By Louise Norris
February 5, 2014
Nevada Health Link, the state-run exchange, had enrolled 22,566 people by December 28. That was an increase of nearly 10,000 people in just five days; the exchange had enrolled 12,745 people by midnight on December 23, the enrollment deadline for a January 1 effective date. The exchange’s goal is still 118,000 enrollments by the end of March, which spokesperson CJ Bawden said will be “challenging.” Applicants now have until February 15 to enroll for a March 1 effective date.
Working towards their goal of enrolling as many people as possible in the exchange, navigators will be working at enrollment fairs every weekend in February and March. From 10am – 4pm on Saturdays and Sundays, navigators will be be available to help enroll people at Nevada JobConnect offices in Las Vegas, North Las Vegas, and Henderson.
Although Nevada Health Link is working better than it was in October, there are still problems with the site, including concerns that ID cards and bills are not being sent to insureds in a timely fashion. The state hired Xerox – with a $70 million contract – about $12 million of which had been paid by the end of January – to create and operate the exchange, and Governor Brian Sandoval was putting pressure on Xerox to get the site completely operational as soon as possible.
Nevada’s Division of Insurance announced in late November that policies scheduled to end on December 31 could not be extended into 2014, and should instead be replaced with ACA compliant plans.
Four health insurance carriers are offering policies in Nevada’s exchange: Anthem, Health Plan of Nevada, Nevada Health CO-OP and Saint Mary’s Healthfirst. The lowest-cost bronze plan in Nevada’s exchange averages $227/month, which is lower than the national average of $249.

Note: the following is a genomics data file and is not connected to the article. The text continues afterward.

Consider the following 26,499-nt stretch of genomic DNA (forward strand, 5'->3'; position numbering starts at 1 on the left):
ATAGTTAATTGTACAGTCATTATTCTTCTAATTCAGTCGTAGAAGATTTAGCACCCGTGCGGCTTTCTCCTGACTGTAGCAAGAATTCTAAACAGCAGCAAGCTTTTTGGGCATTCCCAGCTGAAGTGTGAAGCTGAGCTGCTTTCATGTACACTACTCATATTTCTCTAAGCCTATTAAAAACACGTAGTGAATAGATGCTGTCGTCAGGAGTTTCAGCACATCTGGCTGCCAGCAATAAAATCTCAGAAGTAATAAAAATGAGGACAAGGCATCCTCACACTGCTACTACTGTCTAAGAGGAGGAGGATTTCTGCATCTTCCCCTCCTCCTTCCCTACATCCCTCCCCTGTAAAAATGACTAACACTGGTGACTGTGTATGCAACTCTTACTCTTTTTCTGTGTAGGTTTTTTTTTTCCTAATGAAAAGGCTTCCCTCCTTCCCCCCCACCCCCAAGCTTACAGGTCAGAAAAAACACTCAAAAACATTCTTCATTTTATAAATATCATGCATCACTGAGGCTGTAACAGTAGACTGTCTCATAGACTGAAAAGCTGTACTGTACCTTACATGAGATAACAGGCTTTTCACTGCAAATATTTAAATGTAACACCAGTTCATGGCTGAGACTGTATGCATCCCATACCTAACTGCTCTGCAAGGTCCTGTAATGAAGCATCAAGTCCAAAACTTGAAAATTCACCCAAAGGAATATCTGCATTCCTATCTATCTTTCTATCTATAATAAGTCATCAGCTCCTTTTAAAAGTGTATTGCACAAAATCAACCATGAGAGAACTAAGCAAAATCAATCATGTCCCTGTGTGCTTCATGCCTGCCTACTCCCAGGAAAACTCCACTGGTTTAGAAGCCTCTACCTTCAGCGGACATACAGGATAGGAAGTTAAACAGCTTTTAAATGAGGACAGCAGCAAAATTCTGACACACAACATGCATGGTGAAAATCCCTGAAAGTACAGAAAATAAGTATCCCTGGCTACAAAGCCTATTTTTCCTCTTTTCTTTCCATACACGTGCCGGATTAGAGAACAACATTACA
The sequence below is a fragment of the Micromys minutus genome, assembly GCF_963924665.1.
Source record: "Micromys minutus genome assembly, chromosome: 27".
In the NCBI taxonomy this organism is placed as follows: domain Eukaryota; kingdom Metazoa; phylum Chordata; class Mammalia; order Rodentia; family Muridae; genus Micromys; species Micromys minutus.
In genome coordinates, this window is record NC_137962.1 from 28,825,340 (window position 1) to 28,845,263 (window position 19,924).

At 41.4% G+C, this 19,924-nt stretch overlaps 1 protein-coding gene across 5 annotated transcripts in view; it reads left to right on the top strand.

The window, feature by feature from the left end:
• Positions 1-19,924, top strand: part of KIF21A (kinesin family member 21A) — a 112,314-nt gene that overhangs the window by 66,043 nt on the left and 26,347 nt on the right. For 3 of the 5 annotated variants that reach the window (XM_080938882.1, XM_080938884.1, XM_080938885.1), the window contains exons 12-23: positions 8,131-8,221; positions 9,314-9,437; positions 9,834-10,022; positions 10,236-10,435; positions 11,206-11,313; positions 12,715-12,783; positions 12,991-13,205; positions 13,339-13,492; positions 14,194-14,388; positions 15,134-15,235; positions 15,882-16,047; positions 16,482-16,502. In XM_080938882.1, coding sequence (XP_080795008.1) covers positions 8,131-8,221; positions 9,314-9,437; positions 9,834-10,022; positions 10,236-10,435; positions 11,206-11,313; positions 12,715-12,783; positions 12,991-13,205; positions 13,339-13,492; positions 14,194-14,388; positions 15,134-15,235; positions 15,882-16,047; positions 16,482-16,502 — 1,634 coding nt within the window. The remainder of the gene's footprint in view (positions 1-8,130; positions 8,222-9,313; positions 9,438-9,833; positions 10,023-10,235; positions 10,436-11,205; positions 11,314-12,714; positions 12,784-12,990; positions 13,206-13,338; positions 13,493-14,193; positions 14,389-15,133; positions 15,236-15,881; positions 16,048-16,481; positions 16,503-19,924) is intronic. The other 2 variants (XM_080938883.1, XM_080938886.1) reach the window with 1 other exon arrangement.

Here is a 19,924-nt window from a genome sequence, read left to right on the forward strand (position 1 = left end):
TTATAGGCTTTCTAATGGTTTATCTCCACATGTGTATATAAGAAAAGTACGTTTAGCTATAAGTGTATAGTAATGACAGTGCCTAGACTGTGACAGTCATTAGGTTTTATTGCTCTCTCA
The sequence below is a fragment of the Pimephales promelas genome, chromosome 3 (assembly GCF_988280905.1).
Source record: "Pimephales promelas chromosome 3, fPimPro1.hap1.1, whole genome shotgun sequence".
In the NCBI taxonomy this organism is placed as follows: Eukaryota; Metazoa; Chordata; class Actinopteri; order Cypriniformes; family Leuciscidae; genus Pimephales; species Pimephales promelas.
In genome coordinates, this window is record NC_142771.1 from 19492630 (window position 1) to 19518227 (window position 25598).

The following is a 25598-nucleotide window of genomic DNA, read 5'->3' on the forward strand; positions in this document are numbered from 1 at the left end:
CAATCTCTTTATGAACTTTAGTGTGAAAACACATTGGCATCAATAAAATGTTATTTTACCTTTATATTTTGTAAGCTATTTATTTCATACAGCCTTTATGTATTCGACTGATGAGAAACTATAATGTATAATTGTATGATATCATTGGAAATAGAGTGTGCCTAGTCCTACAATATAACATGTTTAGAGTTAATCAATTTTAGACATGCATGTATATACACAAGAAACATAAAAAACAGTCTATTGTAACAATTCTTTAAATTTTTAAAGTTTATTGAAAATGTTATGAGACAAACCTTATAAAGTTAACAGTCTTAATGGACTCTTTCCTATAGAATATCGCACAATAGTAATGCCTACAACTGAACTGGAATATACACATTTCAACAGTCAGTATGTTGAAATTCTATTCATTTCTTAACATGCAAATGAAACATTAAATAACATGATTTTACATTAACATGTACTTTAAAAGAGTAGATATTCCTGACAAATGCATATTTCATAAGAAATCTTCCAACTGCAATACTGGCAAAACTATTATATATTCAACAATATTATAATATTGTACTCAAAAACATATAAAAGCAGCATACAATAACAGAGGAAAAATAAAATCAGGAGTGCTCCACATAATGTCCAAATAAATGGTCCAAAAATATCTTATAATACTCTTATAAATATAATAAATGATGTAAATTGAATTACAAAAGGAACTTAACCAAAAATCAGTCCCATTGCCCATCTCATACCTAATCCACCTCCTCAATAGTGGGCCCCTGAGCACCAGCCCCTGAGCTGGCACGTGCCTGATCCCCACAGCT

Nevada’s blueprint for its state-run health insurance exchange received federal approval on Dec. 3, 2012. Gov. Sandoval and the state legislature created the Silver State Health Insurance Exchange in 2011, and the state moved steadily to get the marketplace up and running.
Nevada’s exchange is overseen by a 10-member board, seven of which are voting members. Five of the voting members were appointed by the governor, and the other two were appointed by the state Senate majority leader. The three nonvoting members lead the state’s departments of Administration, Health & Human Services, and Insurance.
Nevada Health Link operates as a “free market facilitator,” meaning it allows all qualified health insurance companies to sell policies on the exchange. Insurers can participate in both the individual and small-business exchanges.
Nevada has received about $75 million in federal grants to establish its marketplace. Going forward, Nevada Health Link will be funded by a monthly fee charged to health insurance companies that operate on the exchange. Plans that include dental coverage will pay $5.31 per issued policy, while those without will pay $4.95 in 2014. The monthly fees will increase annually and are estimated to be about $8 per month for medical-only policies in 2017.
Nevada Health Link officials hope to reduce the state’s uninsured rate from the current 22 percent to 8 percent, according to a Kaiser Health News article.
Silver State Health Exchange
Information about exchange planning and start-up operations
State Exchange Profile: Nevada
The Henry J. Kaiser Family Foundation overview of Nevadaʼs progress toward creating a state health insurance exchange.
Nevada Governorʼs Office for Consumer Health Assistance
Serves all residents with health-related issues; benefits, denials, insured, uninsured, worker’s compensation, and hospital billing.
(702) 486-3587 / Toll-Free: 1-888-333-1597 (nationwide)